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I won't leave any typos behind when I die

Sometimes it happens that I run an old script and find an error, change the deployment tool and then it's done.

“I will add you to the Corr channel “On Slack,” wrote Hanna, deputy editor at Aftonbladet and editor of this column, among other things.

This means I'm allowed access to the newspaper's chat group, where you can report typos and other errors you find in texts on aftonbladet.se.

The Internet is fast, and old-fashioned typos occur more often when things go directly to www than before, when professional proofreaders scanned the entire newspaper for errors before it was printed.
All journalists hate mistakes, but for me it's not just a headache, it's a kind of obsession in my civilian life as well. I don't dare enter Core Channel for the sake of my mental health.

Someone signed Twitter A few years ago, when the platform was still a hotbed of highly regarded lust, there was something like, “Oh no, I misspelled my last tweet. Now I have to kill all the people who read it.” I have never recognized myself more in a violent fantasy. Typos, misprints, and, to a lesser extent, factual errors, are like an eternal physical stain, a kind of eczema that you can never get rid of.

At a time when the paper newspaper was still Aftonbladet's main business, it sometimes happened that I would wake up at night in a cold sweat because of a text error that would haunt me throughout the next day. For some reason, she misspelled the first name of then-Villarreal player Diego Godin and called him Oscar in a text message. At the time, there were an estimated five to seven Swedish readers who were aware of it and had also seen my scam, but I was still obsessed with the mistake. So much so that the next time Barcelona faced Villarreal, I repeated the mistake and called the colleague Oscar in my article, perhaps because I over-thought the situation, so to speak.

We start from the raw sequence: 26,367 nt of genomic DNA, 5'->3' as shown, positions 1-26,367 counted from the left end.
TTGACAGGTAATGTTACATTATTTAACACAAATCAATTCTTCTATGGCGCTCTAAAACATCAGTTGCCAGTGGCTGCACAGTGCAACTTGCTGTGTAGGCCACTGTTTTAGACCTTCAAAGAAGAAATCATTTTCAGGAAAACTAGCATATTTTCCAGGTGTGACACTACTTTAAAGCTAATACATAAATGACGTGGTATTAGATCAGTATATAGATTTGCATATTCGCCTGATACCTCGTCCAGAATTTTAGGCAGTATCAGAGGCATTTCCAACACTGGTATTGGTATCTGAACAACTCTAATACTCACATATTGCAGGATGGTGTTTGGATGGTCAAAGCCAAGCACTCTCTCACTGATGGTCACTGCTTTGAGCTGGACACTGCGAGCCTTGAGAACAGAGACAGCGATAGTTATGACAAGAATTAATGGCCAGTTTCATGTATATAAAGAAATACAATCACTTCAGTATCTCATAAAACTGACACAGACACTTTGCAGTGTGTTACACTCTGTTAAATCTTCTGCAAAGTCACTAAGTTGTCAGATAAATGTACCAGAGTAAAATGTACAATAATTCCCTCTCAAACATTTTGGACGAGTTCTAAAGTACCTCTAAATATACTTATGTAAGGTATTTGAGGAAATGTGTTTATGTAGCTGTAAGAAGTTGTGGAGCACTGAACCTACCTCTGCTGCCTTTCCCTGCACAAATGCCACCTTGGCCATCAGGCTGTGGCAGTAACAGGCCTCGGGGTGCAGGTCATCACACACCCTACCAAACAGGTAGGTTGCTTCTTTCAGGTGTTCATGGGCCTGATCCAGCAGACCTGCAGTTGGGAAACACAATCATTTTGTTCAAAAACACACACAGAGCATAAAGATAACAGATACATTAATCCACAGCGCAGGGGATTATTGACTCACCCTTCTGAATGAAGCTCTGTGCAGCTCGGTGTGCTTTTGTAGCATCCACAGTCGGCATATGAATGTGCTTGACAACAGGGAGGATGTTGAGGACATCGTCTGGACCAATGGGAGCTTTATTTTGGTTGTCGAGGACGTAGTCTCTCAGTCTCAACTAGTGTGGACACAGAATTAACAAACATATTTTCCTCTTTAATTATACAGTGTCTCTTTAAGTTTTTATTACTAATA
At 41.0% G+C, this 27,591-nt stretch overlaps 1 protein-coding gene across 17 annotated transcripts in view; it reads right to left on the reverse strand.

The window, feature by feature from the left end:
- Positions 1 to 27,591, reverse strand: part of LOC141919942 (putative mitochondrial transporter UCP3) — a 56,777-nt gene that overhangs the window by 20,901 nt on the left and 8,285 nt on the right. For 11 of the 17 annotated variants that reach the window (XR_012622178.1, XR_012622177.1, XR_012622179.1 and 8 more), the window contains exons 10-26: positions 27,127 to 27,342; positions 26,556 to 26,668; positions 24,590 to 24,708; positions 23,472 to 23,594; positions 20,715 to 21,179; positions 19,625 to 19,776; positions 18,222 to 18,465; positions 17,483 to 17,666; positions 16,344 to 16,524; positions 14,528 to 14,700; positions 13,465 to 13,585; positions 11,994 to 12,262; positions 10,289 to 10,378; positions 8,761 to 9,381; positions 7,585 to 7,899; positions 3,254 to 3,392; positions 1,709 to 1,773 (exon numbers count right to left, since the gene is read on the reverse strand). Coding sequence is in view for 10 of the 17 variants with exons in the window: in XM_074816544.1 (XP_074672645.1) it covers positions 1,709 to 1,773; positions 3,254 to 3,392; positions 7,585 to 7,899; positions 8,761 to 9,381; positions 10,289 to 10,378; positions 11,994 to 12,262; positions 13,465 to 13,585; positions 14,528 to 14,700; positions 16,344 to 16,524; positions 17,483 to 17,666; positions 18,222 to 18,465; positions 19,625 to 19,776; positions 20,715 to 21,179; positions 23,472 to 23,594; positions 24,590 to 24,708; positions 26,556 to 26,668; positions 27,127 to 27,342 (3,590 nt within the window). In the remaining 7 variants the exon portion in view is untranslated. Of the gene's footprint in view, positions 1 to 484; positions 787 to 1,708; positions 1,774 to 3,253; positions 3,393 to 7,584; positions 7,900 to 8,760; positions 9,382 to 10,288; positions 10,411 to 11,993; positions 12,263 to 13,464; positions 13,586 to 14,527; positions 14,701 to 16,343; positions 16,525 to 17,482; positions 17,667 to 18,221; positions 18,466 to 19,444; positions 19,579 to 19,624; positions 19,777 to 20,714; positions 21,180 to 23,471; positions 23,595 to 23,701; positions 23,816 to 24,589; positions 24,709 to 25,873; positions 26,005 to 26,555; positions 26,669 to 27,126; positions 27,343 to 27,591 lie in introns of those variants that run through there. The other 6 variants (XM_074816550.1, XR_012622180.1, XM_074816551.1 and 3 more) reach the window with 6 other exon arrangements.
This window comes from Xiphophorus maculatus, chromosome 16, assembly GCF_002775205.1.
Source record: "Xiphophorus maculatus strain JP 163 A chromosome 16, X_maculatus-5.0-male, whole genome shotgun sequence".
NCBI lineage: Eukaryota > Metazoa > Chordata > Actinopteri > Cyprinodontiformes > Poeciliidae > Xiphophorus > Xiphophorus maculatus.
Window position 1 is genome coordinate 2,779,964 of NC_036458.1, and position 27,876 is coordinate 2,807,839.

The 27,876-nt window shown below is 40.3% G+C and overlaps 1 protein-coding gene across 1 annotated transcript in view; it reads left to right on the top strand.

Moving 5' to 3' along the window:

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Small typo For the sake of humanity, but it's a mistake that remains in my skull fifteen years later.
I remember almost all of my mistakes and how they affected me, but it has definitely become easier since you can start changing yourself online. Much easier and more limitless.

When Sportbladet launched a thread about debugging bugs this year, I immediately started getting caught up in our extensive published material and reported one thing and another in the chat. It is not rare for grammatical innovations to come from the younger generation. It ended with a manager telling me to take it easy, and one of my junior colleagues got upset (sorry!).

Since then I've tried to restrain myself and mostly proofread my articles. Unfortunately, I've written very few in my nearly twenty years at Aftonbladet. Sometimes it happens that I run an old script and find an error, change the deployment tool and then it's done. The queue for old texts never ends.

I realize that there is precisely no public interest in moving a comma or removing an addendum that was mistakenly left out in the match report from the Parc des Princes in October 2018, but rationality is not what guides my rant. It's the idea that I won't leave any typos behind when I die.

All this was It's still reasonably manageable until Signal and Whatsapp mobile chats recently launched the ability to edit already sent messages. Do you know how many mistakes are made when chatting? Millions of Mistakes There is absolutely nothing preventing you from correcting a mistake you made thirty seconds ago, then a mistake you made yesterday, and then going back in time to correct it.

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Do you know how much you can correct it?
I don't know, but I need an answer soon.
Sincerely, April 2022.